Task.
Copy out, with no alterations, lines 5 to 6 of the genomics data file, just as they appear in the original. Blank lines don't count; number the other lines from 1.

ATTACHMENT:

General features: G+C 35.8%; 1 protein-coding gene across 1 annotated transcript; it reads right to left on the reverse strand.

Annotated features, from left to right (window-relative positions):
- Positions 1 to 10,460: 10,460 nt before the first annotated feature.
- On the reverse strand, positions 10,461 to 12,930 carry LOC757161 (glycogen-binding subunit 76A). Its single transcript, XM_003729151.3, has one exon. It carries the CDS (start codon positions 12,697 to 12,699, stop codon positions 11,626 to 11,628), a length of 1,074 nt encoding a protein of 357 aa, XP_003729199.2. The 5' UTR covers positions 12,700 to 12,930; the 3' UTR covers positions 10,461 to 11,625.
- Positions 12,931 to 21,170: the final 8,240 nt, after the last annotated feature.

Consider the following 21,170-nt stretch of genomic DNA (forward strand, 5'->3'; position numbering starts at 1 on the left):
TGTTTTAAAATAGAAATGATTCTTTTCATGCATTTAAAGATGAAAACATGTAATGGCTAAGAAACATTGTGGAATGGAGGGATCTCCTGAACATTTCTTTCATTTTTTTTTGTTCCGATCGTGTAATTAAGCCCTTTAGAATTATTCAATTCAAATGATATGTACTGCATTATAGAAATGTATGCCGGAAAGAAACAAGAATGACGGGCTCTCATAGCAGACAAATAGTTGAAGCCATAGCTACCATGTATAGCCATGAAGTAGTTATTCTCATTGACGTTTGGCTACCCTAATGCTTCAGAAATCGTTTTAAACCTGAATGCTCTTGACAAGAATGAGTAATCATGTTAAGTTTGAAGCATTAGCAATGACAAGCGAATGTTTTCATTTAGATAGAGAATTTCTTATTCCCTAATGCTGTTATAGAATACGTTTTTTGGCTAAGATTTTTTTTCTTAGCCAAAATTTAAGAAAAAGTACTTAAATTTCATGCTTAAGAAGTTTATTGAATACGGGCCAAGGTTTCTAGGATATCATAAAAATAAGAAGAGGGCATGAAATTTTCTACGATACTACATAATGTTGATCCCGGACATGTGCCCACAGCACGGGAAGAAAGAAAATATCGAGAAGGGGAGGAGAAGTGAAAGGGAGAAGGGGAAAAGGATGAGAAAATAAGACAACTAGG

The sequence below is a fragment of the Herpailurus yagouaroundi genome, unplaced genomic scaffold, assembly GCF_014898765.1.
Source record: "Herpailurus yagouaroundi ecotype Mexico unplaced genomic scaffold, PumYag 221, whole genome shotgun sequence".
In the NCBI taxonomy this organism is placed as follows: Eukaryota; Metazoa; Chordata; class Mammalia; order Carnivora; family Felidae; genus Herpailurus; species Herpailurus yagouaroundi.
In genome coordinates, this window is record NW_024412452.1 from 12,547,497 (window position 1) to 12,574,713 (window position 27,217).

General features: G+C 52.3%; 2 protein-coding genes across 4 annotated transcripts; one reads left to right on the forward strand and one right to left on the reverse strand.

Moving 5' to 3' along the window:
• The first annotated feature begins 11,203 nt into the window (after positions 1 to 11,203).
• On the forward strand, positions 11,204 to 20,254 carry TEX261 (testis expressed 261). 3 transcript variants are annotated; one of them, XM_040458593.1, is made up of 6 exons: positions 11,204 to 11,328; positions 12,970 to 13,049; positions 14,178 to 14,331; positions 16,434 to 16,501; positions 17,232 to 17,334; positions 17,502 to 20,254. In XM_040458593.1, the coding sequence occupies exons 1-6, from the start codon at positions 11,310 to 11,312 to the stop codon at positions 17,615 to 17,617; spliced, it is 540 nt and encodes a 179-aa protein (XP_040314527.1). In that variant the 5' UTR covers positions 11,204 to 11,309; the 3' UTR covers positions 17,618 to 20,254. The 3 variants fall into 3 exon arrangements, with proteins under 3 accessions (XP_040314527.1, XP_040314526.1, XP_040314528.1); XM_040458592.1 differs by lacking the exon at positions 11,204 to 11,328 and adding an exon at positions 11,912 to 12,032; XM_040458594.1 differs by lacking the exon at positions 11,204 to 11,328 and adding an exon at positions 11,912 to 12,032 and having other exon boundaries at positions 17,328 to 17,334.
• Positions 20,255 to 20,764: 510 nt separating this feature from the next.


- Positions 12,931 to 21,170: the final 8,240 nt, after the last annotated feature.

Consider the following 21,170-nt stretch of genomic DNA (forward strand, 5'->3'; position numbering starts at 1 on the left):